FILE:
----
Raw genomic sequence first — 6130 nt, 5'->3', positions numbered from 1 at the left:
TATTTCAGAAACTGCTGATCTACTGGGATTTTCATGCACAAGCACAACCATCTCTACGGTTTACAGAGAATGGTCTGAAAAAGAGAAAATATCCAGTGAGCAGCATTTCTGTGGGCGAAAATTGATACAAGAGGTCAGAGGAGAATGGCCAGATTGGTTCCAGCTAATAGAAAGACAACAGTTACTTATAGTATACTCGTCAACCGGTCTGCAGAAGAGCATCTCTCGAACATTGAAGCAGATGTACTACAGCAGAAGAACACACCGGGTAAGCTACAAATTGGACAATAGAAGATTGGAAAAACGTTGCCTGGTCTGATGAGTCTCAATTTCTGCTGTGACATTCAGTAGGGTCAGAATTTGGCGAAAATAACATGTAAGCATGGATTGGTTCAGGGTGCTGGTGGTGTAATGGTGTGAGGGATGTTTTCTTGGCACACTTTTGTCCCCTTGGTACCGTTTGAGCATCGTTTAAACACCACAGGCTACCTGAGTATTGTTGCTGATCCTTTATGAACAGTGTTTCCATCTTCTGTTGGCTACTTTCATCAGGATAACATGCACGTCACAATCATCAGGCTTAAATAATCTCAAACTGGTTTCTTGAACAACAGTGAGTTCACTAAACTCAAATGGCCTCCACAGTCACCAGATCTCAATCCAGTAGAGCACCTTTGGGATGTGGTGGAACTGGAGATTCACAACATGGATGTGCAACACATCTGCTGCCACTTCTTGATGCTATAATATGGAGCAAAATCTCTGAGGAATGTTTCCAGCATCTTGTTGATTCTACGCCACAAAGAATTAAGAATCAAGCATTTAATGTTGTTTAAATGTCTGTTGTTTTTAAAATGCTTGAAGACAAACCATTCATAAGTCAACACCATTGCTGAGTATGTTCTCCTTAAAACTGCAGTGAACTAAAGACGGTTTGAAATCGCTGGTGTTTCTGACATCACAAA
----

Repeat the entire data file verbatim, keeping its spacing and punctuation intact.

Raw genomic sequence first — 6130 nt, 5'->3', positions numbered from 1 at the left:
TATTTCAGAAACTGCTGATCTACTGGGATTTTCATGCACAAGCACAACCATCTCTACGGTTTACAGAGAATGGTCTGAAAAAGAGAAAATATCCAGTGAGCAGCATTTCTGTGGGCGAAAATTGATACAAGAGGTCAGAGGAGAATGGCCAGATTGGTTCCAGCTAATAGAAAGACAACAGTTACTTATAGTATACTCGTCAACCGGTCTGCAGAAGAGCATCTCTCGAACATTGAAGCAGATGTACTACAGCAGAAGAACACACCGGGTAAGCTACAAATTGGACAATAGAAGATTGGAAAAACGTTGCCTGGTCTGATGAGTCTCAATTTCTGCTGTGACATTCAGTAGGGTCAGAATTTGGCGAAAATAACATGTAAGCATGGATTGGTTCAGGGTGCTGGTGGTGTAATGGTGTGAGGGATGTTTTCTTGGCACACTTTTGTCCCCTTGGTACCGTTTGAGCATCGTTTAAACACCACAGGCTACCTGAGTATTGTTGCTGATCCTTTATGAACAGTGTTTCCATCTTCTGTTGGCTACTTTCATCAGGATAACATGCACGTCACAATCATCAGGCTTAAATAATCTCAAACTGGTTTCTTGAACAACAGTGAGTTCACTAAACTCAAATGGCCTCCACAGTCACCAGATCTCAATCCAGTAGAGCACCTTTGGGATGTGGTGGAACTGGAGATTCACAACATGGATGTGCAACACATCTGCTGCCACTTCTTGATGCTATAATATGGAGCAAAATCTCTGAGGAATGTTTCCAGCATCTTGTTGATTCTACGCCACAAAGAATTAAGAATCAAGCATTTAATGTTGTTTAAATGTCTGTTGTTTTTAAAATGCTTGAAGACAAACCATTCATAAGTCAACACCATTGCTGAGTATGTTCTCCTTAAAACTGCAGTGAACTAAAGACGGTTTGAAATCGCTGGTGTTTCTGACATCACAAA